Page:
Rokudan (6th Degree Black Belt), Shihan Ryu Ju-Jitsu
    Rokudan (6th Degree Black Belt), US Ju-Jitsu, USJJF/JJIF
    Godan (5th Degree Black Belt), Seki-Ryu Ju-Jitsu
    Godan (5th Degree Black Belt), Shihan Ryu Karatedo
    Sandan (3rd Degree Black Belt), Shorin Ryu Karatedo
    Samdan (3rd Degree Black Belt, Yudo
    Sandan (3rd Degree Black Belt), Judo
    Nidan (2nd Degree Black Belt), Minami Ryu Jujutsu

    I realize that some of these arts are rather similar but I still think that 9 arts is a bit much.
     
  5. Jay Bell

    Jay Bell Master Black Belt

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    *chuckle* Yep :D
     
  6. Robert Carver

    Robert Carver Orange Belt

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    Since I am the subject of arnisador's "too belts too many" post, and the author of the article in Grapping magazine, I would like to address these issues and a few others from around the board.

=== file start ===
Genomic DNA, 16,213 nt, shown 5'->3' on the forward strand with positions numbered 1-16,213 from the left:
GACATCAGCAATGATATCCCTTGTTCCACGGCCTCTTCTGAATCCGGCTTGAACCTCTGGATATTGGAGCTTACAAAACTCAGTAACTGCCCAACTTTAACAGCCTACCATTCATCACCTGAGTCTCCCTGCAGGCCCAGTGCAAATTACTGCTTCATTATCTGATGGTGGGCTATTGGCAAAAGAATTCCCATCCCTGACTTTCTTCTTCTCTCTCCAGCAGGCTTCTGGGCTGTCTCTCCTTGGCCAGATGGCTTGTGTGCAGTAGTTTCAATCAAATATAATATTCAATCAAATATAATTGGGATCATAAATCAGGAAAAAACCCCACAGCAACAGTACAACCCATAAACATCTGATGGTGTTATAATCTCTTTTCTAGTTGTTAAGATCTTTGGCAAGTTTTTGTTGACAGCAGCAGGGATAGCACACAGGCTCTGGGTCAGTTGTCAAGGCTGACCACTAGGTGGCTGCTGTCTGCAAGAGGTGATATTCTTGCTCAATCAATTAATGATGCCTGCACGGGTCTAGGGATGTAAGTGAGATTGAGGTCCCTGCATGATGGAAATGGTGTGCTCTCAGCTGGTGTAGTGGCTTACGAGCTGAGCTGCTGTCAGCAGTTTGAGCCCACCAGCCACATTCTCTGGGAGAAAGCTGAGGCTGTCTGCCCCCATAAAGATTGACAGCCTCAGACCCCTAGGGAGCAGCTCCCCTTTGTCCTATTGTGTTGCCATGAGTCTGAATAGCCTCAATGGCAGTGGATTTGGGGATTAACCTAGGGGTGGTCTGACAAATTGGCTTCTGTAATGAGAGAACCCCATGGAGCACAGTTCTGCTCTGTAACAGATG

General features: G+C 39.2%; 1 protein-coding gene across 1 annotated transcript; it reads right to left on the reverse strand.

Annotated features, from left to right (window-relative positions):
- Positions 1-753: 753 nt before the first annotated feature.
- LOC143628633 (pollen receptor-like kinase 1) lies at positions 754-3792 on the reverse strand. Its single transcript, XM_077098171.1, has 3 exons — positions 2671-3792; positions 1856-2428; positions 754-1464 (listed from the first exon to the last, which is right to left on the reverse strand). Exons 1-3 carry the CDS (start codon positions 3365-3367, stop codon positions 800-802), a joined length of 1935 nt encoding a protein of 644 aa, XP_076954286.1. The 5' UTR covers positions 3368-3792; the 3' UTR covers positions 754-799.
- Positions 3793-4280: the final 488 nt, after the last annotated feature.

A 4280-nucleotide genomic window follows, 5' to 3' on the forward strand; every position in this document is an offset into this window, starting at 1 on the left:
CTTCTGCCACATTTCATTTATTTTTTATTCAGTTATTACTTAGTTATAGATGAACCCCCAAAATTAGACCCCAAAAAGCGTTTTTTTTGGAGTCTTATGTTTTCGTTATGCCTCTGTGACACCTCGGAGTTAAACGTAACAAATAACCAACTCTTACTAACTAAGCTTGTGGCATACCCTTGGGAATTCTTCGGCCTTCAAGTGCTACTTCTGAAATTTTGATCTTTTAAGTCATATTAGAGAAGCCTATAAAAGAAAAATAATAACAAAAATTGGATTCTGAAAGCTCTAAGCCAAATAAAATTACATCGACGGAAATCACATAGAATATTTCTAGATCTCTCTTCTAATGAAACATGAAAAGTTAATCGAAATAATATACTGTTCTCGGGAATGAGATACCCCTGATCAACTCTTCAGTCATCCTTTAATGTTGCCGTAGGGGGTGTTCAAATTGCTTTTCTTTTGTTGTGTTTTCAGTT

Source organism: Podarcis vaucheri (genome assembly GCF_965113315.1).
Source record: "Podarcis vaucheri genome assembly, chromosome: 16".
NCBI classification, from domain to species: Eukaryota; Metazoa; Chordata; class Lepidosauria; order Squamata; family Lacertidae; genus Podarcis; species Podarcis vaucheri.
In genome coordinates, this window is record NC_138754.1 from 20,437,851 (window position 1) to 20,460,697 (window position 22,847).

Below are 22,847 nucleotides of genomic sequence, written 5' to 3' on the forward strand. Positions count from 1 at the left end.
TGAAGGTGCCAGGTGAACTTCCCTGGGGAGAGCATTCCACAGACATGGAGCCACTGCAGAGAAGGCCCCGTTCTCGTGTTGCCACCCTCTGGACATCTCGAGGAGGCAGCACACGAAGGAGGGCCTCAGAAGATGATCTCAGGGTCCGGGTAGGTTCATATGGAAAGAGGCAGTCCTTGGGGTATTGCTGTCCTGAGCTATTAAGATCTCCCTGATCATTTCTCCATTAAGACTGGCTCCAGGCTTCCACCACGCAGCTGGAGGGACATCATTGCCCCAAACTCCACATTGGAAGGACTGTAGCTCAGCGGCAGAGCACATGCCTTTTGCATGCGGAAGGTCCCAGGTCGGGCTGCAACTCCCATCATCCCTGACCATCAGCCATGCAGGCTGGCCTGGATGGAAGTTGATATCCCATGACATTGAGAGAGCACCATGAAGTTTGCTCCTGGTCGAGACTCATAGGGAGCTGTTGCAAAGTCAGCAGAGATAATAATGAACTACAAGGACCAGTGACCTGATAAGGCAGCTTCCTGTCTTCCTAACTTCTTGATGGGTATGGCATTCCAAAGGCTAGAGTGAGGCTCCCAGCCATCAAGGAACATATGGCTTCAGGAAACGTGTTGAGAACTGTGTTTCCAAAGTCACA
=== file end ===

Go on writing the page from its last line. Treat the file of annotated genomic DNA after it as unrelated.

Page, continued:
Too many black belts? Yeah, I agree, but after over 30 years doing this stuff (with almost 15 in the Marine Corps) and studying with multiple Sensei, it happens. You are right that most arts listed are similar, and that may be the point you should consider. I have been blessed with several influential and excellent Sensei over the years. As their deshi, if they feel that recognition of previous experience is proper and wish to award me rank based on my training with them and that previous experience, then that is their perogative. Because of my respect for them, I don't tell them to shove their certificate where the sun does not shine, but instead, I bow and say "thank you". As a deshi, it is my obligation to respect their judgement. To do otherwise would be insulting. Likewise, the listing of those rankings on my official bio is also an obligation. By not listing them, I would risk possibly insulting them, or at least giving the impression that I do not find worth in the training they have given me. Like it or not, politics is all part of the deal. At least I have integrity to place my biography on record for all to examine and I use my real name on these message boards. I did notice arnisador that you do neither in your profile. Oh, and as a matter of record, I teach at a YMCA here in Baton Rouge. The students pay the Y, I do not accept "fees" for testing, I am not paid by the Y, and I do not and never have accepted money for teaching martial arts. So if you are thinking that the listing of the various rank is "just marketing", no it is a matter of obligation to and respect for my Sensei. So deal with it.